The Family Drug and Alcohol Court (FDAC) is an alternative, and more successful according to research, form of care proceedings.
FDAC North East is a partnership between Gateshead Council, Newcastle City Council and North Tyneside Council.
The Family Drug and Alcohol Court helps families where children are put at risk by parental substance misuse. The Family Drug and Alcohol Court adopts a problem-solving therapeutic approach that aims to improve outcomes for children involved in care proceedings, by supporting parents to address their substance misuse and related problems, for example, mental health difficulties and domestic abuse.
FDAC is a problem-solving court where the same judge reviews the case every fortnight and is supported by FDAC Intervention Team.
The FDAC team delivers a trauma-informed approach that aims to help to develop parents' understanding of the difficulties that have put their children at risk of serious harm as well as supporting them to engage with an intervention plan developed to meet their specific needs. The goal of the FDAC team is to support parents to overcome their difficulties within the timescales of Children's Services and Court's timescales.
What is the Family Drug and Alcohol Court (FDAC)?
The Family Drug and Alcohol Court helps families where children are put at risk by the substance misuse of their parents, or substance misuse and domestic abuse. FDAC works with the whole family and keeps children at the centre of everyone’s thinking.
The FDAC court is different from other courts. It is all about trying to solve the problems that have led the local authority to bring you to court. To do this, the same Judge reviews your child’s case every fortnight. There is an independent team of workers to support the Judge and to help you and your family.
Parents who join FDAC are given what we call ‘a trial for change’. This involves working with the FDAC team and with other services to give you the best possible chance to overcome your difficulties. At the same time, FDAC tests whether you can make enough change in time for what your child or children need. We find that most parents welcome this chance to prove themselves. It also gets parents and professionals working together in a way that means everyone is clear about what must be done, why this needs to happen, and when this should be achieved by.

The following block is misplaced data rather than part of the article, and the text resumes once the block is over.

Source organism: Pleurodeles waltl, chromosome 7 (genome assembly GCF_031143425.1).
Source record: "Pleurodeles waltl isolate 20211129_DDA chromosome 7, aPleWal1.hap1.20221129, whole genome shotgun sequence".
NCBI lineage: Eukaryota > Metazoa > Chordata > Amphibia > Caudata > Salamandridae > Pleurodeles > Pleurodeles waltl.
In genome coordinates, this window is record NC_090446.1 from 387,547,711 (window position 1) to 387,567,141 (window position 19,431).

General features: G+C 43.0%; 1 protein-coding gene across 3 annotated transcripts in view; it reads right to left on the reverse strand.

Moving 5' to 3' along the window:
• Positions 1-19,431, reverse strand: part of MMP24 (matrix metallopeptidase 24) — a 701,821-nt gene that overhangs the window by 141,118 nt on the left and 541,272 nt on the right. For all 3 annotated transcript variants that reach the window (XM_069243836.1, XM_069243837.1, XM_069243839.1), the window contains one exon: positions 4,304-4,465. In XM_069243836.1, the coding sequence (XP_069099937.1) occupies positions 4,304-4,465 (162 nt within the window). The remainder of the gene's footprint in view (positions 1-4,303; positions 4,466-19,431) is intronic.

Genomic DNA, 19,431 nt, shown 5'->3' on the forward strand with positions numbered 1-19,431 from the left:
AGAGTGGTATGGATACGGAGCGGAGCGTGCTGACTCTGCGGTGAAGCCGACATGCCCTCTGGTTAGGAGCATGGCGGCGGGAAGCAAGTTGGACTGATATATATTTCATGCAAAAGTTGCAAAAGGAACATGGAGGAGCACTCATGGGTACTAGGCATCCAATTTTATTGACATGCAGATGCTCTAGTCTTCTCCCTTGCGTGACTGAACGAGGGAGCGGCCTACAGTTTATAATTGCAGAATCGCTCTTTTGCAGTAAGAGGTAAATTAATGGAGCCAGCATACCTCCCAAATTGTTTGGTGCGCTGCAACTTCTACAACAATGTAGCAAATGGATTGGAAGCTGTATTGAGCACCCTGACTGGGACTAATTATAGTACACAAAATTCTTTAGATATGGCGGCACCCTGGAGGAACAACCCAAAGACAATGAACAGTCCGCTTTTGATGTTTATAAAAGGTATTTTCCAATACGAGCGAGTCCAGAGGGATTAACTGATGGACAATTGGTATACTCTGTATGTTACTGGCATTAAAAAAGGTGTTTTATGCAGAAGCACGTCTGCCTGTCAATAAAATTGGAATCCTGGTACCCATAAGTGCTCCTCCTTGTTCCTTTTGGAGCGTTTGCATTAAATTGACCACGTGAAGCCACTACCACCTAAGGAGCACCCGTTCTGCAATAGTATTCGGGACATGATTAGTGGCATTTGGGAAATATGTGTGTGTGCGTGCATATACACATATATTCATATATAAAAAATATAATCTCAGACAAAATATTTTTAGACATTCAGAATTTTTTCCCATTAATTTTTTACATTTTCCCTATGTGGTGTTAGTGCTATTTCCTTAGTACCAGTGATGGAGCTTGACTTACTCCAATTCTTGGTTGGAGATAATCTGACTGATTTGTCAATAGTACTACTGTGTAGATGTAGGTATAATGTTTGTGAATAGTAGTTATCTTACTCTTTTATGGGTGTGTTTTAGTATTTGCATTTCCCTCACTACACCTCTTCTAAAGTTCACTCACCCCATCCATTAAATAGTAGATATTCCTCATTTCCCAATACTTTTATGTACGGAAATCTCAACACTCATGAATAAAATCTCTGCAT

FDAC gets much better results than when parents go to court in normal care proceedings. This is what a research study at Brunel University has found.
- More parents had solved their problems by the end of their care proceedings.
- 40% of FDAC mothers were no longer misusing drugs and alcohol, compared to 25% of the mothers in normal care proceedings.
- 25% of FDAC fathers were no longer misusing drugs and alcohol, compared to 5% of the fathers in normal care proceedings.
- More children are able to live with their parents at the end of FDAC proceedings.
- This was so for 35% of FDAC mothers, compared to 19% of the mothers in normal care proceedings.
- When children go home, there is less neglect or abuse by parents who have been in FDAC.
- A year or more after proceedings had finished in 56 % of families there was further neglect or abuse of the children who had been through normal care proceedings. This figure was 25% of FDAC families.
- The research said that parents were overwhelmingly positive about the FDAC team. The team motivated and engaged parents. They listened to them and did not ‘judge’ them. They were honest with them and were both ’strict’ and ‘kind’. The team gave parents practical and emotional support, and they made sure that everyone was helping parents stick with their plan of work.
- You can read more about the research if you click on this link: https://bura.brunel.ac.uk/handle/2438/5909
We believe that the best result is that families overcome their difficulties and raise healthy and happy children. Sometimes that is not possible, and then we have to try to help children find a different home to grow up in. We also help parents keep going to try to overcome their difficulties. We hope this will help them stay involved with their children if possible.
Why have you been invited to join FDAC?
The local authorities look at all the cases that they are taking to court to see which ones are suitable for FDAC. A case might be suitable: